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Proceedings Paper

Short Laser Pulses ; Optical Applications
Author(s): C. Froehly
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Paper Abstract

Optical processing of optical signals involves beam interactions through materials : mixing of signals Si and S., by the material non-linear susceptibility may generate new waves S3, of amplitude proportional to the product of the interfering beams amplitudes. Combination of beam multiplications with usual linear beam superposition (addition) achieved by conventional interferometers is the general basis of all-optical operations. Unfortunately optical materials often exhibit very weak non-linear susceptibilities : generation of the S3 component frequently taluirT5 that the product of the interaction length by the intensity of the co-propagating waves lies in the range 10 -10 W.m. It is clearly not possible to work at such levels of continuous laser power. Thus very active research is presently devoted to new highly non-linear materials where wave interactions may occur at moderate c.w. power. But stronger non-linearities appear generally connected with slower responses to field excitations. SHORT LASER PUL-SES, on the subnano- to subpicosecond time scales, offer another effective alternative to high-speed "opto-optical" signal processing : indeed one picosecond pulse ofi5nanojole energy focused onto the Airy disk of minimum area (one squared wavelength) shines the focus by a 10 W.m illumination. Then, despite low pulse energy, the above "interaction product" reaches the threshold of non-linear susceptibilities after transmission through less than one millimeter of conventional optical material. For instance such pulses will be produced at 100 MHz repetition rat! in the "mode-locked" emission of 1.5 m long Laser cavity, with moderate average power (1 W) and linewidth (10 Hz, i.e. 3 nm around 1000 nm average wavelength).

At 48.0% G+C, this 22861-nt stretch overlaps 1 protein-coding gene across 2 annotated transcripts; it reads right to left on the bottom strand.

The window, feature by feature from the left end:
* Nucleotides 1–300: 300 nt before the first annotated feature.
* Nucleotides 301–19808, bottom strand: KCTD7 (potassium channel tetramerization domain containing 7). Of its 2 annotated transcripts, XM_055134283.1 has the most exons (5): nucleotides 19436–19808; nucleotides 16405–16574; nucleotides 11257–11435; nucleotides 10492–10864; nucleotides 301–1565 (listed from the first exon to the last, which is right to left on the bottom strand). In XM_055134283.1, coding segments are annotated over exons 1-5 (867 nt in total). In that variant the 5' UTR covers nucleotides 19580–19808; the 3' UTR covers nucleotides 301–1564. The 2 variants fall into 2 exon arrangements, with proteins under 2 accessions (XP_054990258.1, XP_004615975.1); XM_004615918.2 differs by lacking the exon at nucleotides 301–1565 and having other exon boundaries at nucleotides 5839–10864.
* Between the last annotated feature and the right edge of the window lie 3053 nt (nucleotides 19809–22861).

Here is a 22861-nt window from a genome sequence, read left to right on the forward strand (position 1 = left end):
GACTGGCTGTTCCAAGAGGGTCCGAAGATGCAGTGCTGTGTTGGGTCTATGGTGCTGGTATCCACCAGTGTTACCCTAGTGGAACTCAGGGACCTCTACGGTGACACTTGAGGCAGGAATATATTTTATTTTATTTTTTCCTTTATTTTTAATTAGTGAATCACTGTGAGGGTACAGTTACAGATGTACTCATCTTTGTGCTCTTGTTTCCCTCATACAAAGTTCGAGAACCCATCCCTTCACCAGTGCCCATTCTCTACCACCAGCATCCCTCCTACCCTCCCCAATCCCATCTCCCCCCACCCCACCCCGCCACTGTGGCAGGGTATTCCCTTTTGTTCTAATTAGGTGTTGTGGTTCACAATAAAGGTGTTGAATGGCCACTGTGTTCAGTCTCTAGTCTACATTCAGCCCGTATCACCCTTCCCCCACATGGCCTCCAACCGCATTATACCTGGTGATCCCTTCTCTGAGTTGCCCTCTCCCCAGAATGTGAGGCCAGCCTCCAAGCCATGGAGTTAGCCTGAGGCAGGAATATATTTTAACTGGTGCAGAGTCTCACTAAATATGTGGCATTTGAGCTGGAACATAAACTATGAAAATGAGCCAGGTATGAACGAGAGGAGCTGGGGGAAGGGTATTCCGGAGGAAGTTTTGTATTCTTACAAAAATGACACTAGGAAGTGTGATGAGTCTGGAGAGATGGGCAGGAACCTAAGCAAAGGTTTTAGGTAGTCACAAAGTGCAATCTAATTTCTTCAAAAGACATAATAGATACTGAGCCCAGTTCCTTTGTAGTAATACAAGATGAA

Paper Details

Date Published: 1 January 1987
PDF: 4 pages
Proc. SPIE 0813, Optics and the Information Age, (1 January 1987); doi: 10.1117/12.967309
Show Author Affiliations
C. Froehly, U.A. C.N.R.S. (France)


Published in SPIE Proceedings Vol. 0813:
Optics and the Information Age

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